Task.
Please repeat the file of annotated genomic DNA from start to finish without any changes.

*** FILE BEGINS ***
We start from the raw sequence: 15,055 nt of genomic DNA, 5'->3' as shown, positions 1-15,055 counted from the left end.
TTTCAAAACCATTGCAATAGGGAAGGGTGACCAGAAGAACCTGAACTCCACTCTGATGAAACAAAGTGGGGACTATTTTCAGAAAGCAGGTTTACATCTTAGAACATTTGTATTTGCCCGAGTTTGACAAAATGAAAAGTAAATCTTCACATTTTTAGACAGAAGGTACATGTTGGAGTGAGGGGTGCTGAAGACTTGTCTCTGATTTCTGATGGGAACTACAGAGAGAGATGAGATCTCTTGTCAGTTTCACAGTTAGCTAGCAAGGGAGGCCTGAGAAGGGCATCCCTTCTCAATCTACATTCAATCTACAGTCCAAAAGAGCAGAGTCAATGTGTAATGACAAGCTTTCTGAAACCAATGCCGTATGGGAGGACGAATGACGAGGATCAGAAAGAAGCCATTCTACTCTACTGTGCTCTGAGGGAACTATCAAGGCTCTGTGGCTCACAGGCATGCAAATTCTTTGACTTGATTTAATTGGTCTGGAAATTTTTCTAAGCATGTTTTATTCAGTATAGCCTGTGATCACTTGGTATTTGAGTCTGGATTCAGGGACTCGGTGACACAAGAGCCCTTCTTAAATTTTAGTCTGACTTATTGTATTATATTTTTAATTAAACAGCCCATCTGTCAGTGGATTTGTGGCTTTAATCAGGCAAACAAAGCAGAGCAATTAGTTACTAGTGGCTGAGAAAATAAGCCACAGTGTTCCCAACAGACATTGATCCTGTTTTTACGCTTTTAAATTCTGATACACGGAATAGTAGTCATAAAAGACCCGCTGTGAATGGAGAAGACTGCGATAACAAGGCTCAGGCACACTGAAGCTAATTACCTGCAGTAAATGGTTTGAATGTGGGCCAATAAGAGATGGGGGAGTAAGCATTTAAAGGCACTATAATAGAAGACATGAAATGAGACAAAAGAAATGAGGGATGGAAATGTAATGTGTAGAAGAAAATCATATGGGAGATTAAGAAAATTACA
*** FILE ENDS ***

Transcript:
We start from the raw sequence: 15,055 nt of genomic DNA, 5'->3' as shown, positions 1-15,055 counted from the left end.
TTTCAAAACCATTGCAATAGGGAAGGGTGACCAGAAGAACCTGAACTCCACTCTGATGAAACAAAGTGGGGACTATTTTCAGAAAGCAGGTTTACATCTTAGAACATTTGTATTTGCCCGAGTTTGACAAAATGAAAAGTAAATCTTCACATTTTTAGACAGAAGGTACATGTTGGAGTGAGGGGTGCTGAAGACTTGTCTCTGATTTCTGATGGGAACTACAGAGAGAGATGAGATCTCTTGTCAGTTTCACAGTTAGCTAGCAAGGGAGGCCTGAGAAGGGCATCCCTTCTCAATCTACATTCAATCTACAGTCCAAAAGAGCAGAGTCAATGTGTAATGACAAGCTTTCTGAAACCAATGCCGTATGGGAGGACGAATGACGAGGATCAGAAAGAAGCCATTCTACTCTACTGTGCTCTGAGGGAACTATCAAGGCTCTGTGGCTCACAGGCATGCAAATTCTTTGACTTGATTTAATTGGTCTGGAAATTTTTCTAAGCATGTTTTATTCAGTATAGCCTGTGATCACTTGGTATTTGAGTCTGGATTCAGGGACTCGGTGACACAAGAGCCCTTCTTAAATTTTAGTCTGACTTATTGTATTATATTTTTAATTAAACAGCCCATCTGTCAGTGGATTTGTGGCTTTAATCAGGCAAACAAAGCAGAGCAATTAGTTACTAGTGGCTGAGAAAATAAGCCACAGTGTTCCCAACAGACATTGATCCTGTTTTTACGCTTTTAAATTCTGATACACGGAATAGTAGTCATAAAAGACCCGCTGTGAATGGAGAAGACTGCGATAACAAGGCTCAGGCACACTGAAGCTAATTACCTGCAGTAAATGGTTTGAATGTGGGCCAATAAGAGATGGGGGAGTAAGCATTTAAAGGCACTATAATAGAAGACATGAAATGAGACAAAAGAAATGAGGGATGGAAATGTAATGTGTAGAAGAAAATCATATGGGAGATTAAGAAAATTACA